In the videos, Jones demonstrates making dish soap, water and butane bubbles catch fire, exploding pumpkins that were carved and filled with calcium carbide, using calcium carbide in water to light flammable gas to make a container of water look like it caught on fire and more. He explains the chemical reactions as he performs the experiments with the students’ assistance.

Jones is a third-year teacher at Ansonville Elementary. Originally from Winston-Salem, he now lives in Locust. He began at Ansonville as a student teacher while completing his degree at the University of North Carolina at Charlotte. His adviser was from Wadesboro and recommended the position to him. After he got his degree, the school principal called him and offered him a position.

To apply for the fellowship, Jones had to complete an online application, submit two referrals from the school principal and a fellow teacher and interview with representatives from Pee Dee Electric and the Kenan Fellows program.

“It was kind of extensive, but I think it will definitely be a rewarding experience,” he said.

On top of the internship, mentoring and 80 hours of professional development, Jones will receive a $5,000 stipend, according to a press release from the Kenan Fellows program.

The program began in 2000 through the Kenan Institute for Engineering, Technology and Science at N.C. State University.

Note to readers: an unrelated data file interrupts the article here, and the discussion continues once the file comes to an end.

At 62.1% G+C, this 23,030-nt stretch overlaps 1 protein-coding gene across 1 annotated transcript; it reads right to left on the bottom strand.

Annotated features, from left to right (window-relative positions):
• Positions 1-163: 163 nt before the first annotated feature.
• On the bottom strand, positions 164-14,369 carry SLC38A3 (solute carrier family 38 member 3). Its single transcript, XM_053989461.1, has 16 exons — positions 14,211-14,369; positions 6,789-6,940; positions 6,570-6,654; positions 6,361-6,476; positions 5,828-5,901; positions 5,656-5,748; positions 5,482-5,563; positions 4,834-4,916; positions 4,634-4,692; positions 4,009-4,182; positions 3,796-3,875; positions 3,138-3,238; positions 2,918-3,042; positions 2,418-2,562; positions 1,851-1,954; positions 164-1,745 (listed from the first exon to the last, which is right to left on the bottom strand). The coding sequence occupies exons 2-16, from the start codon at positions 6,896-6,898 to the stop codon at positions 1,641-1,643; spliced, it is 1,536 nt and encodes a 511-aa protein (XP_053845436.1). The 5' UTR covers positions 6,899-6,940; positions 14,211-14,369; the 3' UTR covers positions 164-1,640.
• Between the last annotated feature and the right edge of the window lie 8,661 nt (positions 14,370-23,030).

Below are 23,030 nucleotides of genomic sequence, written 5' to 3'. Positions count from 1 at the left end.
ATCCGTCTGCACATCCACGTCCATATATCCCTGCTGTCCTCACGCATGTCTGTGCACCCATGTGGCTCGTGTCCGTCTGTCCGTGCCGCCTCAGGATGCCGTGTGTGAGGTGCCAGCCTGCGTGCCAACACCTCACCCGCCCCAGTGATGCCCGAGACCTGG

To learn more about the program, visit kenanfellows.org.

Reach reporter Imari Scarbrough at 704-994-5471 and follow her on Twitter @ImariScarbrough.

Courtesy photo Justin Jones, a fourth- and fifth-grade science teacher at Ansonville Elementary School, catches bubbles filled with butane on fire during a class experiment.
http://ansonrecord.com/wp-content/uploads/2016/05/web1_Justin-Jones-AES-Butane-bubbles-fz.jpgCourtesy photo Justin Jones, a fourth- and fifth-grade science teacher at Ansonville Elementary School, catches bubbles filled with butane on fire during a class experiment.

Courtesy photo Jones’ YouTube channel shows a variety of class experiments, including this one, where he lights a row of dish soap bubbles filled with butane on fire.
http://ansonrecord.com/wp-content/uploads/2016/05/web1_Justin-Jones-AES-Butane-bubbles-2-fz.jpgCourtesy photo Jones’ YouTube channel shows a variety of class experiments, including this one, where he lights a row of dish soap bubbles filled with butane on fire.

Courtesy photo In one experiment documented on his class YouTube channel, Jones, left, helps his class carve 26 pumpkins, fill them with calcium carbide and ignite the gas with a lighter to blow up pumpkins, providing a visual example of the results of the chemical reaction.
http://ansonrecord.com/wp-content/uploads/2016/05/web1_Justin-Jones-AES-Exploding-pumpkins-2-fz.jpgCourtesy photo In one experiment documented on his class YouTube channel, Jones, left, helps his class carve 26 pumpkins, fill them with calcium carbide and ignite the gas with a lighter to blow up pumpkins, providing a visual example of the results of the chemical reaction.
Will intern withPee Dee Electric

By Imari Scarbrough